Mayor's office fails to provide information on board appointees despite City law

Pittsburgh’s mayor’s office has been required since 2006 to produce an annual report showing at least the gender, age and ZIP code of members appointed to city boards, authorities and commissions.
Six reports should be part of the public record, but none exist.
Each report would have been the responsibility of Mayor Luke Ravenstahl, who took office eight months after the passage of the Fair Representation law. The law outlines efforts toward diversity and transparency in board appointments.
The theory was that by holding officials accountable for appointments and giving the public a way to easily apply for vacancies, appointees would reflect the city’s diversity.
The 2006 city law followed a Heinz School of Public Policy study that found 34 percent of the 129 city appointees were women while 51 percent of the city’s working-age population were women.
Councilman Bill Peduto, the District 8 Democrat who introduced the ordinance, was concerned that the diversity reports do not exist.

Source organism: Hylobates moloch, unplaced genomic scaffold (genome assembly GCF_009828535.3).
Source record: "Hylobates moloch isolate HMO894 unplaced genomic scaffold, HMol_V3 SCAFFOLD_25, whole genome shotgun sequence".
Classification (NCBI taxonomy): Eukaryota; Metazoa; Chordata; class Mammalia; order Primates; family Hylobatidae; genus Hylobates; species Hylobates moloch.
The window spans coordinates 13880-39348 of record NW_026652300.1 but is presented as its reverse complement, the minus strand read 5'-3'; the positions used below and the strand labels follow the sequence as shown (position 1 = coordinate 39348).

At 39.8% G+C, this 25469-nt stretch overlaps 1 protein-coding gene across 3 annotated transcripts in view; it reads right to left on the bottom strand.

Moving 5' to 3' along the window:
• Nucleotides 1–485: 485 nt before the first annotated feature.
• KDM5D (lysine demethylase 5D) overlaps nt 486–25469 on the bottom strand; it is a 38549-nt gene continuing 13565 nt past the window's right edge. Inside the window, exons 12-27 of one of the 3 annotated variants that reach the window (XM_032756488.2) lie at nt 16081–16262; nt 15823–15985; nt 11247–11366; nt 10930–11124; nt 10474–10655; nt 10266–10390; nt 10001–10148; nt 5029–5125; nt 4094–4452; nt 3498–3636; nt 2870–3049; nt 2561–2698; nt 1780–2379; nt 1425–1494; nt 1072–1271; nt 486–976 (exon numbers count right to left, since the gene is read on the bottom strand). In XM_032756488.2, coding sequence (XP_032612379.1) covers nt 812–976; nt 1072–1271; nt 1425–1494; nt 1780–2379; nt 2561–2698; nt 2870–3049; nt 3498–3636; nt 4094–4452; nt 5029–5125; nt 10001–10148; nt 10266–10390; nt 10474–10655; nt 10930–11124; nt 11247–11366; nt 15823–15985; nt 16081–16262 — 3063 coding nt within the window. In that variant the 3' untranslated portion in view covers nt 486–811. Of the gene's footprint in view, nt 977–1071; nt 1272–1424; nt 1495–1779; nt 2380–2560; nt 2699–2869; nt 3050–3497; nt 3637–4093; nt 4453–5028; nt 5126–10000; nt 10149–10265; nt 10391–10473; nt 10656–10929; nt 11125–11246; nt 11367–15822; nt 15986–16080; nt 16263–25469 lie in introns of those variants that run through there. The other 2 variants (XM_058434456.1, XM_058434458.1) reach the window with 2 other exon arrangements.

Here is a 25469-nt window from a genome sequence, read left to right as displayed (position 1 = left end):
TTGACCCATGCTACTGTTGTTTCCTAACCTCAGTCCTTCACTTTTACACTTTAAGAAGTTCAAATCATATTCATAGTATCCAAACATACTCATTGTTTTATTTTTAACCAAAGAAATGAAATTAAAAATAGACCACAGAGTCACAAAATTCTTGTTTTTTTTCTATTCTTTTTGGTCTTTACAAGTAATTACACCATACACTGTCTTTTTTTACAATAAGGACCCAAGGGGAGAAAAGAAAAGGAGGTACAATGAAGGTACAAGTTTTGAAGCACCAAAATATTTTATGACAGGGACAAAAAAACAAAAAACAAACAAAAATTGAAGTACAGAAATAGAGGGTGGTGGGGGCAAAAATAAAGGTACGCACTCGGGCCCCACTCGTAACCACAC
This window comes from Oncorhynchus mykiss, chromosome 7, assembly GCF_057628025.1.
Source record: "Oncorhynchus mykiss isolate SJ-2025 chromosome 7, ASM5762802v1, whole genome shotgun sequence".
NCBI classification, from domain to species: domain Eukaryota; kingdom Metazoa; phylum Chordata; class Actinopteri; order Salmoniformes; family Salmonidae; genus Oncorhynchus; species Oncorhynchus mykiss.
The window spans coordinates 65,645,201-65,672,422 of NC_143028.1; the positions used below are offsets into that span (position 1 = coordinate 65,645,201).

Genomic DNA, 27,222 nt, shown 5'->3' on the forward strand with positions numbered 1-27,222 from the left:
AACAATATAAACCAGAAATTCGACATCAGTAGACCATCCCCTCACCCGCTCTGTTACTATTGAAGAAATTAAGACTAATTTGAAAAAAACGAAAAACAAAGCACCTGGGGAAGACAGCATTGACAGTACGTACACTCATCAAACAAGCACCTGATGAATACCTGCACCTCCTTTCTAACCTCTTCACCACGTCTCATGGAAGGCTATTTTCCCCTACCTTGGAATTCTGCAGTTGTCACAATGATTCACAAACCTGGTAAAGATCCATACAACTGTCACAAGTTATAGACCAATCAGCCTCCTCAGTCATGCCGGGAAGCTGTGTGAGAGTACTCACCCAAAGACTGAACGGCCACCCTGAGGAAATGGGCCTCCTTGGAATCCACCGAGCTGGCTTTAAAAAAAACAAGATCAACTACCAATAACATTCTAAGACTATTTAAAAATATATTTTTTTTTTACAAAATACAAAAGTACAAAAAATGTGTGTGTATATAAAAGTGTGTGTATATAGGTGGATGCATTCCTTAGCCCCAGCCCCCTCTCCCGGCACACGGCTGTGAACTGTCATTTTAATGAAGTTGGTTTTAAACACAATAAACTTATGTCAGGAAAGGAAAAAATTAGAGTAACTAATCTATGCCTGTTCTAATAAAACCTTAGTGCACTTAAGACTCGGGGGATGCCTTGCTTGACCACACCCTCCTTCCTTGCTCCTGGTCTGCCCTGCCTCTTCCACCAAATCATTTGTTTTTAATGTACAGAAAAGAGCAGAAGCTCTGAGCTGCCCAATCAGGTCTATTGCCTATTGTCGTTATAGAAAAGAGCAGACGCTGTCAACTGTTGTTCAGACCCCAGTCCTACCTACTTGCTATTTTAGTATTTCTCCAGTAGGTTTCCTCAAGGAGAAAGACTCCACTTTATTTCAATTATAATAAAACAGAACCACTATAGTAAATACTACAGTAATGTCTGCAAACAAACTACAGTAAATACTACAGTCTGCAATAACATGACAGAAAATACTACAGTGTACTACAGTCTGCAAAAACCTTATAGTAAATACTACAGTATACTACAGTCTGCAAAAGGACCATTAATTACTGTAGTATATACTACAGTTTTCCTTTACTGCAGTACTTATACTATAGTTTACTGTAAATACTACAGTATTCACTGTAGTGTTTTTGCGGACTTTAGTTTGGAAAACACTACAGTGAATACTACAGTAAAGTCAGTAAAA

“These are public boards making decisions using public dollars, and that information should be available at your fingertips,” said Mr. Peduto, who is expected to run for mayor next year.
Mr. Ravenstahl, a former councilman, was a co-sponsor of the ordinance. However, his administration has failed to produce a single report to city council about the makeup of boards.
“I don’t think because there has been no formal submission to city council that it is in any way hampering our ability to have diversity or transparency,” said Mr. Ravenstahl, a Democrat. “The information is available, and people can get it.”
It took 2 1/2 months before the mayor’s office provided any information to PublicSource.
The Right-to-Know officer told PublicSource: “No such records exist.”
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